Are you at eye level with your child?

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If it is anyhow possible for you at this very moment,  then try out the following thing:

Go down on the floor and lay on your belly. Lift your head slightly and use your hands to stabilise your upper body. Stay there for some minutes. Imagine now that you are your child. Try to see your surroundings with his eyes. Do you see the dust under your sofa? Do you smell the wooden floor right beneath you? Look what is on your perception level: A toy lying on the floor, daddys socks under the sofa? Try to see now what is lying on your desk or imagine what other people would look like from down here. Try to soak in this perspective. 

There is one reason for this maybe awkward introduction. We can’t easily imagine what it is like to be small. Even though we have been there once. Our children are different from us in height and their perception is thus immensely different from ours.  Can you accept your child’s height?

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It all starts at playing again. Whenever your child plays, he does it at his level of perception and development. He doesn’t long for another height, as he just doesn’t know it exists and as it just doesn’t belong to his world yet. You don’t have to lift your child up the climbing frame at the playground if he can’t climb the latter by himself. Don’t sit him up the slide just because you want him to slide down. There will be the moment when he will do it all by himself. Mostly even sooner than later. And when he does, he will have determined the moment. He was the one who decided. He will also be content with himself, if he has done it all alone. It will help his self-reliance and self-esteem much more than when you just sit him up there. He needs this moment of achievement. Do you want other people to sit your exams?! Help your child being grounded and accept that up the latter might not be his play level at the moment. Don’t disroot him.

This is even more important for small children of course as it not only disroots them but stresses and endangers their body! Don’t put your child in any sitting position if he can’t do it himself (Sitting also includes, if he is leaned against you). Beside physical reasons think of his perspective again. He has a certain time of his life (some months only) when he is supposed to be lying on his back or belly and to explore everything from that perspective. For us it might be awkward to lay on our back and look at the ceiling all day, but for children at that age it is the most natural and pleasant thing. Who are we to say: ok sweety, time to get ready and go to the next level! Accept that it is an important developmental stage for him and that it is highly important for his whole life.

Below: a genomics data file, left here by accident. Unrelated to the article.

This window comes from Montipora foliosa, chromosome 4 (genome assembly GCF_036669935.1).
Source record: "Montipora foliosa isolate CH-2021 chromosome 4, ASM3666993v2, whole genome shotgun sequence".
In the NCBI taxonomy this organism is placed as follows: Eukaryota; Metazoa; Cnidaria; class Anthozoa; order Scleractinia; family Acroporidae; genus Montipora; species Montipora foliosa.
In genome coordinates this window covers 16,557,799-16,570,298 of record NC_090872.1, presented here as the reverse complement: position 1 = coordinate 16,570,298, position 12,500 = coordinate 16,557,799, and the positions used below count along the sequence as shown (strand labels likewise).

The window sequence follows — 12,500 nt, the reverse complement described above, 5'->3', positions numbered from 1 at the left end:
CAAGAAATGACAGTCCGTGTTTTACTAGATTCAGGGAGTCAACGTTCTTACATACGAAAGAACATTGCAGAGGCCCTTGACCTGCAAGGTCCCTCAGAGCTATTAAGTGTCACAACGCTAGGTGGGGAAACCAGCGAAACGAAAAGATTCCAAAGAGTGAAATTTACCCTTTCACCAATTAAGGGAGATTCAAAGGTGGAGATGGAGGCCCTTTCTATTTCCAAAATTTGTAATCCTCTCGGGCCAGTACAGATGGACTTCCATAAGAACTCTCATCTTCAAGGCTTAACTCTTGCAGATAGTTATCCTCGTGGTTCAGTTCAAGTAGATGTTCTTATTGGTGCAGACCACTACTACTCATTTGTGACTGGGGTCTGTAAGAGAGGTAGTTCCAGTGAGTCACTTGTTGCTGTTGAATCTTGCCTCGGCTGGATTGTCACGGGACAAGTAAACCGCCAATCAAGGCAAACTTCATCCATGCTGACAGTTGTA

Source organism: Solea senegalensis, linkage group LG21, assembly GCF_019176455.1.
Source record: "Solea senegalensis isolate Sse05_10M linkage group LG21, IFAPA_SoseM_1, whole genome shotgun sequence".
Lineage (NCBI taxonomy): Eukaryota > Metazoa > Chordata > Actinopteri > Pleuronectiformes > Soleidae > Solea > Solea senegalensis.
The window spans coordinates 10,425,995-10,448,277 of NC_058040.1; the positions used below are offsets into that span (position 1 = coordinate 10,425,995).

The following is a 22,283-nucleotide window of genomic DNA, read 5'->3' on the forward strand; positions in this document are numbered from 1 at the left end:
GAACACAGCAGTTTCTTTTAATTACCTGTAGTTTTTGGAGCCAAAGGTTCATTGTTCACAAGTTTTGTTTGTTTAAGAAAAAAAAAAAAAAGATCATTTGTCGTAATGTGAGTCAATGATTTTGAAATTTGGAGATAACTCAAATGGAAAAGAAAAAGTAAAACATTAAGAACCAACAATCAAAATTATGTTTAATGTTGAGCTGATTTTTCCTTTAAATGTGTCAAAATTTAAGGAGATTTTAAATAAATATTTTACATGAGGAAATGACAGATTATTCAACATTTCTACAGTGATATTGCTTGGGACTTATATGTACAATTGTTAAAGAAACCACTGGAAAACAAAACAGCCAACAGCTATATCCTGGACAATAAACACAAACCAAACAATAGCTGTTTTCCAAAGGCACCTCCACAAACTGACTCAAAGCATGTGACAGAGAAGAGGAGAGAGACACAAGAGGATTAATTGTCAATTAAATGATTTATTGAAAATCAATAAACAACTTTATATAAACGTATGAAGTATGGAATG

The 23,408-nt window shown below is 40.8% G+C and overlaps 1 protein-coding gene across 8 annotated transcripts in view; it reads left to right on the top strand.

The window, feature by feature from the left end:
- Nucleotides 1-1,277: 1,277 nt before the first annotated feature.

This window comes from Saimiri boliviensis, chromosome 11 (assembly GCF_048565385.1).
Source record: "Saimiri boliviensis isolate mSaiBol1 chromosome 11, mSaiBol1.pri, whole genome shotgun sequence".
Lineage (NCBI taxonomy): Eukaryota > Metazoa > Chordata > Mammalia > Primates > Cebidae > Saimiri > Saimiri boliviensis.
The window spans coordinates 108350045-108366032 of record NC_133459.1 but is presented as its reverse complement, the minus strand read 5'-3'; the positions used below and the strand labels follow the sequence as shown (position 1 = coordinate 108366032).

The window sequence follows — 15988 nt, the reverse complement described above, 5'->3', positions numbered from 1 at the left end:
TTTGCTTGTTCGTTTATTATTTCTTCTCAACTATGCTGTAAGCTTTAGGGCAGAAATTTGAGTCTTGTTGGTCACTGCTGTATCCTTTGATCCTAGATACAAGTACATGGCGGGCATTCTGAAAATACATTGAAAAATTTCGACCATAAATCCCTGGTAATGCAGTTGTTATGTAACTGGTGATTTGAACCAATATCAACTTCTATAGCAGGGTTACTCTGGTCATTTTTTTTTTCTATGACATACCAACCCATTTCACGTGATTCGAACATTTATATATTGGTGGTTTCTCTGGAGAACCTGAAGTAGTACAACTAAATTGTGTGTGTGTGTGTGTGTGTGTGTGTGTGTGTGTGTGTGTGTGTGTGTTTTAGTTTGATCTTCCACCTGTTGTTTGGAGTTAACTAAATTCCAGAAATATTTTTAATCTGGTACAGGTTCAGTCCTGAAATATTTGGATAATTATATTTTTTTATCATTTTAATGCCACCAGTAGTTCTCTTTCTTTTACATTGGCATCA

Another point is conversation. If you have something to say to your child and most of all, if it is something emotional like explaining your feelings or a certain boundary  (“I can’t let you hit me again, because it hurts me, so next time you do that I will have to protect myself” ) try to stay on your child’s eye level. Yes, go down as low as possible to speak to him. Only if your child is at eye level, he can properly see your face and perceive what it displays. Are you severe, sad or understanding? You will see, it is much easier to communicate with him that way and your child will be much more responsive. You may also treat your child as you would treat any friend or other adult at the situation. Tell him everything you feel and think as detailed as possible. No matter how old he is, he will comprehend you much better and he will get used to open emotional communication at this sensitive age.

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My last point on height is the one I already mentioned some weeks ago in here. It’s emotional and physical pain. If your child experiences stress, because of growth spurts, shock or injuries, leave him at his developmental height level. For your child our world is full of stimuli and surprises. And especially in a situation where he can’t handle it anymore he seeks for love, support and understanding. Don’t lift your child up to your level. This might feel good and normal for you, but it totally disrupts the situation for your little one. Go down to listen to his pain and most of all: take him close to you if he wants that.

It all comes down to acceptance and respect. Be aware that your child is smaller than you much more often. Your child is much nearer to the ground. He is much more grounded even. All children are,  thank god. He will grow anyway. But let him leave the ground in his pace. Let him grow as slowly  as he needs it.

Susann

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